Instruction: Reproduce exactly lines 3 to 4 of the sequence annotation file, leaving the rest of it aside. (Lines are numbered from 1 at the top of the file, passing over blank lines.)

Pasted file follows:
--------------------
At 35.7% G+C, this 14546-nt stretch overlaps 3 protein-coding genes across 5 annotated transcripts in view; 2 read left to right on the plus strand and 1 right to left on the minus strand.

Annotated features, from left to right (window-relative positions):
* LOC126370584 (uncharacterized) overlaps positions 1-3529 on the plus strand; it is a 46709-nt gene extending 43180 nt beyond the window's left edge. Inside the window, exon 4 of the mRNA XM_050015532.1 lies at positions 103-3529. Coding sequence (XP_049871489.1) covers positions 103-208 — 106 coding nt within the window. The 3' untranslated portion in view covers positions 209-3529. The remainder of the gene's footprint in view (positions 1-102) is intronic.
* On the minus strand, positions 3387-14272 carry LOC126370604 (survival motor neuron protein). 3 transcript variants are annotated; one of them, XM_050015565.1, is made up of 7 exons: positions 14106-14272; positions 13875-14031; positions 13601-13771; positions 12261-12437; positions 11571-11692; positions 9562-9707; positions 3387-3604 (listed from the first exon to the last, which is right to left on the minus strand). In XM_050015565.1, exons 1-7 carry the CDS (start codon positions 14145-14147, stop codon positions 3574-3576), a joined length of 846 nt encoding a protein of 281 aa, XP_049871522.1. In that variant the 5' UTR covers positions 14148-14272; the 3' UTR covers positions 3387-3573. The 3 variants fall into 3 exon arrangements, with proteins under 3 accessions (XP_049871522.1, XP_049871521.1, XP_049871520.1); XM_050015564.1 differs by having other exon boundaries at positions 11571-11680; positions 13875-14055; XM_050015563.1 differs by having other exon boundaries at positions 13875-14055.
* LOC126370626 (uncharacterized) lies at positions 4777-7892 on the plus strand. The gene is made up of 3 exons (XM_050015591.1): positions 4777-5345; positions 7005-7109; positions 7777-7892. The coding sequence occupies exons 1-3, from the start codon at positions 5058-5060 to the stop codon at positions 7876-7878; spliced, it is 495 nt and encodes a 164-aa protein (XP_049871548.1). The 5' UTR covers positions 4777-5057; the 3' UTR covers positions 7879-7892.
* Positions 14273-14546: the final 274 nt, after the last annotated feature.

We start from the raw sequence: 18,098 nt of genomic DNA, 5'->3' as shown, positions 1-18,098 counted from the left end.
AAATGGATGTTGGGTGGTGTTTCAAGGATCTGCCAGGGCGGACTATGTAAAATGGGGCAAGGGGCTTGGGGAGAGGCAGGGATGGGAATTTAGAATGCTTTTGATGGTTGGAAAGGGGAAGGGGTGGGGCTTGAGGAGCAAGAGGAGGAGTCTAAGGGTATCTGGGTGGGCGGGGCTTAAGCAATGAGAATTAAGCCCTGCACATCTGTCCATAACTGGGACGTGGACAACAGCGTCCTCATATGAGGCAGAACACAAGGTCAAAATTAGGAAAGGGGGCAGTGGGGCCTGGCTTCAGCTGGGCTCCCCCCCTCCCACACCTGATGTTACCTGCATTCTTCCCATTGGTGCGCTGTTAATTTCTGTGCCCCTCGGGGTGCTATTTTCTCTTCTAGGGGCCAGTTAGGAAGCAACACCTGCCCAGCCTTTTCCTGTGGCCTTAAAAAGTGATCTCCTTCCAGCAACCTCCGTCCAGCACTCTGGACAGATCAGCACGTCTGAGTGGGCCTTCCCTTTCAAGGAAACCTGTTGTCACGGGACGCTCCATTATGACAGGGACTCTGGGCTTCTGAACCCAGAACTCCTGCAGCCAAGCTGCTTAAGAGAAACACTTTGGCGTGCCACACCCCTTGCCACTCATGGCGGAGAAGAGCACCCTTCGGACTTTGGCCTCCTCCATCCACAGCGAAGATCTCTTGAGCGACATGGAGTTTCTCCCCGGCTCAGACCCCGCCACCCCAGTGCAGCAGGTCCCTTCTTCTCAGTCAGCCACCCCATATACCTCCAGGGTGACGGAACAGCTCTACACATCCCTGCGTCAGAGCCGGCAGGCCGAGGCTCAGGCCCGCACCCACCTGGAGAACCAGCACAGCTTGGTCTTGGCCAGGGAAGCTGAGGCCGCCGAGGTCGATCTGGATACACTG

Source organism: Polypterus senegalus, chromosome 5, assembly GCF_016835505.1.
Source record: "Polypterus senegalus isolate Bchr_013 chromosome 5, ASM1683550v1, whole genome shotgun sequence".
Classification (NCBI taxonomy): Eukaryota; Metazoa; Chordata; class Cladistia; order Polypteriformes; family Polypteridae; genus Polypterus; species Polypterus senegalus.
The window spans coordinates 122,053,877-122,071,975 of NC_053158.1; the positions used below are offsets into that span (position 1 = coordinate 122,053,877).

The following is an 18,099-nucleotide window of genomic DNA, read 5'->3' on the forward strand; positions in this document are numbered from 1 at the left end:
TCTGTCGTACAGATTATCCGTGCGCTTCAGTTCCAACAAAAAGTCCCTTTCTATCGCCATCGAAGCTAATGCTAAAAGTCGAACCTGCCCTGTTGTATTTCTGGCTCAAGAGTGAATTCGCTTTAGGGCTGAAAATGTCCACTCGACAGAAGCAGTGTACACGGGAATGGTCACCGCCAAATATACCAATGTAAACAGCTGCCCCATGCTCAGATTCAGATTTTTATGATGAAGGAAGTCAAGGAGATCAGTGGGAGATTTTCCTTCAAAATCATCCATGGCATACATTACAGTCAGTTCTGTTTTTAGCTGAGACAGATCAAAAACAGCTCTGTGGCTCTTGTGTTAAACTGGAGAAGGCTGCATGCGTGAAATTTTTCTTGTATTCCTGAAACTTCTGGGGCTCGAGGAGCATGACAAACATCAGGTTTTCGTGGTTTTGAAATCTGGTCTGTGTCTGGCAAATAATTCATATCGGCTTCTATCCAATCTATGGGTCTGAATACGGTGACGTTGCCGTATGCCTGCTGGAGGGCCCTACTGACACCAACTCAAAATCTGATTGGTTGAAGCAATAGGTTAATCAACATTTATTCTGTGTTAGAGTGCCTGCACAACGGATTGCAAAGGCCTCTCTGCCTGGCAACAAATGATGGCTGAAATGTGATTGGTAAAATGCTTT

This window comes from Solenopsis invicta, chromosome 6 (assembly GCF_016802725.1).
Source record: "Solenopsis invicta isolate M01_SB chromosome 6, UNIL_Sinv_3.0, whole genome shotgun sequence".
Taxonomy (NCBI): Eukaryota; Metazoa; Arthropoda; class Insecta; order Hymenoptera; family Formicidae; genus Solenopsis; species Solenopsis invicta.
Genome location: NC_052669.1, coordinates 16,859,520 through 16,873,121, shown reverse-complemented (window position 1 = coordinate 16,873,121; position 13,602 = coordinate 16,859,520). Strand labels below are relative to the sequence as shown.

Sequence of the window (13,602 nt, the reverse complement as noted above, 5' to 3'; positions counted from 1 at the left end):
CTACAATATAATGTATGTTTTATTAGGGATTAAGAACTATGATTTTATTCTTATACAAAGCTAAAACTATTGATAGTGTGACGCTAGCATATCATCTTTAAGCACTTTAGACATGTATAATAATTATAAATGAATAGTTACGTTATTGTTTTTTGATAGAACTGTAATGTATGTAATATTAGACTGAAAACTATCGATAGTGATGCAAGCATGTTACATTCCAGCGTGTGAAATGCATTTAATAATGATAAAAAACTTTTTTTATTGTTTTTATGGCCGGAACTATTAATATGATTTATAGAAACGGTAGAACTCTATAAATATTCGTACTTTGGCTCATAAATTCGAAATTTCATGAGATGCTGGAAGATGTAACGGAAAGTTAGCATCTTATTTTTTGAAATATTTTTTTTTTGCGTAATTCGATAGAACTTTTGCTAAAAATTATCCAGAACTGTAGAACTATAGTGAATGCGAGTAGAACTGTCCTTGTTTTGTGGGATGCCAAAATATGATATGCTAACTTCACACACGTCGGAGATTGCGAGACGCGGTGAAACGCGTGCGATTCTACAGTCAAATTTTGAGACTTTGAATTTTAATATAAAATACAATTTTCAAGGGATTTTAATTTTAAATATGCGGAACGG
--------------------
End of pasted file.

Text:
* LOC126370584 (uncharacterized) overlaps positions 1-3529 on the plus strand; it is a 46709-nt gene extending 43180 nt beyond the window's left edge. Inside the window, exon 4 of the mRNA XM_050015532.1 lies at positions 103-3529. Coding sequence (XP_049871489.1) covers positions 103-208 — 106 coding nt within the window. The 3' untranslated portion in view covers positions 209-3529. The remainder of the gene's footprint in view (positions 1-102) is intronic.
* On the minus strand, positions 3387-14272 carry LOC126370604 (survival motor neuron protein). 3 transcript variants are annotated; one of them, XM_050015565.1, is made up of 7 exons: positions 14106-14272; positions 13875-14031; positions 13601-13771; positions 12261-12437; positions 11571-11692; positions 9562-9707; positions 3387-3604 (listed from the first exon to the last, which is right to left on the minus strand). In XM_050015565.1, exons 1-7 carry the CDS (start codon positions 14145-14147, stop codon positions 3574-3576), a joined length of 846 nt encoding a protein of 281 aa, XP_049871522.1. In that variant the 5' UTR covers positions 14148-14272; the 3' UTR covers positions 3387-3573. The 3 variants fall into 3 exon arrangements, with proteins under 3 accessions (XP_049871522.1, XP_049871521.1, XP_049871520.1); XM_050015564.1 differs by having other exon boundaries at positions 11571-11680; positions 13875-14055; XM_050015563.1 differs by having other exon boundaries at positions 13875-14055.